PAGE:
PATIENCE is a virtue – even in the ever-changing, always turning world of music.
Super 8 Cynics are definitely a band who have been biding their time, locked in studios writing and recording, waiting to unleash their recently recorded album on an industry seemingly more and more devoid of innovation and originality.
At the helm of this five-piece is former St Theodore’s pupil Ady Hall (pictured below) whose passion for all things music is now being channelled into a project as exciting as it is filled with potential.
“In 2008 I had finished drumming in a band that had run its course and I decided that I wanted to go and do something for myself,” he said. “I started recording demos at homes but when you’re going to other musicians and saying they’re your songs, people are just not that interested. So I decided to go to a producer and record the songs in the hope that that would help attract people for a band.
“I did three tracks and then started interviewing musicians. It took quite a long time but when we got together as a five at our first rehearsal it just worked straight away.”
Super 8 Cynics comprises Ady (vocals), Neal McCarthy (guitar), Mike Healey (synthesizers), Jack Ellis (bass guitar) and Paul Barlow (drums) and together, referencing influences and drawing from past experiences, they have created a sound which Ady describes as “dark anthemic pop with meat on the bones”.
“We just thought let’s do something that we can put everything into instead of putting out something half-baked. Pretend we’ve already been signed and go about things as a signed band would do.
“We found the money to start recording the album and although I had to borrow half of it, which I’m still paying back, I see it as an investment. We wanted to do it right with no excuses – make a great album and then learn how to play it live. The album, which is self-titled, took around a year to complete mainly because of budget constraints. Although it should have taken two months I think doing it this way helped us, as the album evolved as it went along.”
The lengthy recording time meant it was a few months before the band actually played a live gig together, something they are more than making up for now.
“While recording we didn’t go out and play any gigs we just focused on writing and recording,” revealed Ady. “When we finished the album we rehearsed solidly for about five months and played our first gig in January. Since then we’ve played all over – Manchester, Liverpool, London, Bolton and Preston and we also had a really good night at The Grand in Clitheroe a few months back.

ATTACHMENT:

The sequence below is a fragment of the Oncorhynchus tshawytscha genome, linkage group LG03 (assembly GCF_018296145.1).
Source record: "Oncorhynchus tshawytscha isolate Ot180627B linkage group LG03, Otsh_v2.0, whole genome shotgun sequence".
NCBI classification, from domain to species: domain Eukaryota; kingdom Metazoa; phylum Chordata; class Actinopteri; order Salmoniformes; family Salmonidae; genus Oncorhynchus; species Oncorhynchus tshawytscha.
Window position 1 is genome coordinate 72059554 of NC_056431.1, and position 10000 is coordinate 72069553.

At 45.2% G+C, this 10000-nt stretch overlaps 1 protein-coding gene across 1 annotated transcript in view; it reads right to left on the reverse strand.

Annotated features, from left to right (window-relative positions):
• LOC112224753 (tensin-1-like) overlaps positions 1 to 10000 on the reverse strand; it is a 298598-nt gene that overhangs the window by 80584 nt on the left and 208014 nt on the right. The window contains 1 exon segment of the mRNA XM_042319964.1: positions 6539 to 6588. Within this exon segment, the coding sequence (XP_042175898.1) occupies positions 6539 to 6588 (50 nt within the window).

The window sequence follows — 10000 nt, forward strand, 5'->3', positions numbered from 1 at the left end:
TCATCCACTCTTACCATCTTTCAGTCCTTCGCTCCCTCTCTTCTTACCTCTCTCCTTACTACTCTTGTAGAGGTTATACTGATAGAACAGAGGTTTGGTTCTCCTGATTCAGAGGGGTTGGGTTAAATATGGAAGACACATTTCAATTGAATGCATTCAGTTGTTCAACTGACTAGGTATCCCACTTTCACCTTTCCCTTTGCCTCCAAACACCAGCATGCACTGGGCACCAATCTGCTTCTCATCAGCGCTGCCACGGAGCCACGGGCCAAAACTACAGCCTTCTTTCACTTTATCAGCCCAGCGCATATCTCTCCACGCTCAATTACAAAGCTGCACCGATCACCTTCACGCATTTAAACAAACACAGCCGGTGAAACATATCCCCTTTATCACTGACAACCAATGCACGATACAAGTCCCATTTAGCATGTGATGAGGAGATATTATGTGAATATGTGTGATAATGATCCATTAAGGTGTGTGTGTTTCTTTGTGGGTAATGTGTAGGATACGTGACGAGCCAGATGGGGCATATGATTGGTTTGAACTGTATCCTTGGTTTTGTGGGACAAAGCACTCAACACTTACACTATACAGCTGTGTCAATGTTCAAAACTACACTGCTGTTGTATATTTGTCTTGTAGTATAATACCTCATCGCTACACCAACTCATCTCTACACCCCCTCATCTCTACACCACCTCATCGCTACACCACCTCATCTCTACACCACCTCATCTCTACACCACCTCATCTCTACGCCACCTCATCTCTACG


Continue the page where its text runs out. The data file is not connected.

“We’re now involved with an independent label called Laboratory Project who helped us get on a compilation CD called ‘Tastemasters 2’. We played at FAC251 in Manchester as part of the launch event and that was definitely one of the biggest gigs we have played to date.”
Ady started playing guitar when he was just 10, which then led to the piano and eventually the drums.
Music is very much his life especially after giving up his job to concentrate solely on it.
“Around five or six years ago I quit my day job, started in the functions band Funtime Frankies and also started producing bands. It all helps to pay the bills and means I can do what I really want to do.
“When you start working in the music industry though the hardest part is not the actual work but getting the work and being able to sustain it.”
Getting their band noticed is also something Ady feels brings with it its own set of challenges especially with so many other good bands out there all trying to make a name for themselves.
“Music is definitely the easiest bit. Promotion is the tough bit. Something like Myspace, people respond to it differently now. When it first came out and you asked someone to take a look at your band they were a lot more receptive. Now I think people feel as if bands are spamming them so we’re trying to think of different ways to get ourselves noticed without annoying people.
“We shot our first video in April and that was a great experience. Through some people we know we were actually able to get into old Odeon cinema in Preston which has been closed for 20 years and, I think, was about to be demolished. Again it’s something that helps us with our online presence.”
So what does the next few months hold for Super 8 Cynics?
“We’re probably going to release the album independently,” said Ady. “We don’t want to leave it too long and it become old and stale so there is a cut off point, which will probably be by the end of the year. We’ll look at planning a tour then to coincide with that.
“We have put in a lot of effort but we’ve also had a lot of help from people as well. We are doing well at the minute and we just want to keep that momentum building.
“We do it because we love music and we want to carry it on.”
To keep on top of all things Super 8 Cynics make sure you check out www.super8cynics.com. The compilation album “Tastemastaers 2” featuring the band’s track “Hollywood Lied” is also now available online and at selected record stores.